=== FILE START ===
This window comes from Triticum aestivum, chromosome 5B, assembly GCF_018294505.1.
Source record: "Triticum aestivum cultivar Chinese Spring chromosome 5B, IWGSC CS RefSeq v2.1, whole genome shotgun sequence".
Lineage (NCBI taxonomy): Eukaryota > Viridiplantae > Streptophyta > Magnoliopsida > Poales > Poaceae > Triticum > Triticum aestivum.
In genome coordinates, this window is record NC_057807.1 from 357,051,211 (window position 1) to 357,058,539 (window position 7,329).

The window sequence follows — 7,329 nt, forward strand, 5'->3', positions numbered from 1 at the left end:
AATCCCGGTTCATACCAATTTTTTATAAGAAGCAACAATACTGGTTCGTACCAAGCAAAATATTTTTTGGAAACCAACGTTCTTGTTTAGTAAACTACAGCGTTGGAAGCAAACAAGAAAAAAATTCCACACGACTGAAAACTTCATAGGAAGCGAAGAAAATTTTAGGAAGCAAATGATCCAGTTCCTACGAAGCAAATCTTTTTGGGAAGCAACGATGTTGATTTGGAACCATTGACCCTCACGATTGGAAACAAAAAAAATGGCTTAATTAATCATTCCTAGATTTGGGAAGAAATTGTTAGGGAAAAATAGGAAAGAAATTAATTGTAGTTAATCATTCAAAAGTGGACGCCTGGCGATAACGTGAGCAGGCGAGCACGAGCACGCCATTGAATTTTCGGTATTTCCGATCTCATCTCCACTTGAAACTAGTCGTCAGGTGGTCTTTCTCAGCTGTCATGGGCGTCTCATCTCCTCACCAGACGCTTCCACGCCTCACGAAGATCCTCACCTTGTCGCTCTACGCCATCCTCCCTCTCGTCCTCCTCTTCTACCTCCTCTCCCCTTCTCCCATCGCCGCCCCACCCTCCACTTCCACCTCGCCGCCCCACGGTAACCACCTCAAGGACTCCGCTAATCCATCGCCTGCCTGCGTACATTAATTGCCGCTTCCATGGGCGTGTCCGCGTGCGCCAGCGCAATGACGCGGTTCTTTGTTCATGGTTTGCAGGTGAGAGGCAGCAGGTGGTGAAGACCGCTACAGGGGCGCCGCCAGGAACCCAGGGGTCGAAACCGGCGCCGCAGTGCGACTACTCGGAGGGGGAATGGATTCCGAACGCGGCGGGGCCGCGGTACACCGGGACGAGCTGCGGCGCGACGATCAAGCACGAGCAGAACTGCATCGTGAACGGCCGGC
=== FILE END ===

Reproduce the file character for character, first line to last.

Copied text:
This window comes from Triticum aestivum, chromosome 5B, assembly GCF_018294505.1.
Source record: "Triticum aestivum cultivar Chinese Spring chromosome 5B, IWGSC CS RefSeq v2.1, whole genome shotgun sequence".
Lineage (NCBI taxonomy): Eukaryota > Viridiplantae > Streptophyta > Magnoliopsida > Poales > Poaceae > Triticum > Triticum aestivum.
In genome coordinates, this window is record NC_057807.1 from 357,051,211 (window position 1) to 357,058,539 (window position 7,329).

The window sequence follows — 7,329 nt, forward strand, 5'->3', positions numbered from 1 at the left end:
AATCCCGGTTCATACCAATTTTTTATAAGAAGCAACAATACTGGTTCGTACCAAGCAAAATATTTTTTGGAAACCAACGTTCTTGTTTAGTAAACTACAGCGTTGGAAGCAAACAAGAAAAAAATTCCACACGACTGAAAACTTCATAGGAAGCGAAGAAAATTTTAGGAAGCAAATGATCCAGTTCCTACGAAGCAAATCTTTTTGGGAAGCAACGATGTTGATTTGGAACCATTGACCCTCACGATTGGAAACAAAAAAAATGGCTTAATTAATCATTCCTAGATTTGGGAAGAAATTGTTAGGGAAAAATAGGAAAGAAATTAATTGTAGTTAATCATTCAAAAGTGGACGCCTGGCGATAACGTGAGCAGGCGAGCACGAGCACGCCATTGAATTTTCGGTATTTCCGATCTCATCTCCACTTGAAACTAGTCGTCAGGTGGTCTTTCTCAGCTGTCATGGGCGTCTCATCTCCTCACCAGACGCTTCCACGCCTCACGAAGATCCTCACCTTGTCGCTCTACGCCATCCTCCCTCTCGTCCTCCTCTTCTACCTCCTCTCCCCTTCTCCCATCGCCGCCCCACCCTCCACTTCCACCTCGCCGCCCCACGGTAACCACCTCAAGGACTCCGCTAATCCATCGCCTGCCTGCGTACATTAATTGCCGCTTCCATGGGCGTGTCCGCGTGCGCCAGCGCAATGACGCGGTTCTTTGTTCATGGTTTGCAGGTGAGAGGCAGCAGGTGGTGAAGACCGCTACAGGGGCGCCGCCAGGAACCCAGGGGTCGAAACCGGCGCCGCAGTGCGACTACTCGGAGGGGGAATGGATTCCGAACGCGGCGGGGCCGCGGTACACCGGGACGAGCTGCGGCGCGACGATCAAGCACGAGCAGAACTGCATCGTGAACGGCCGGC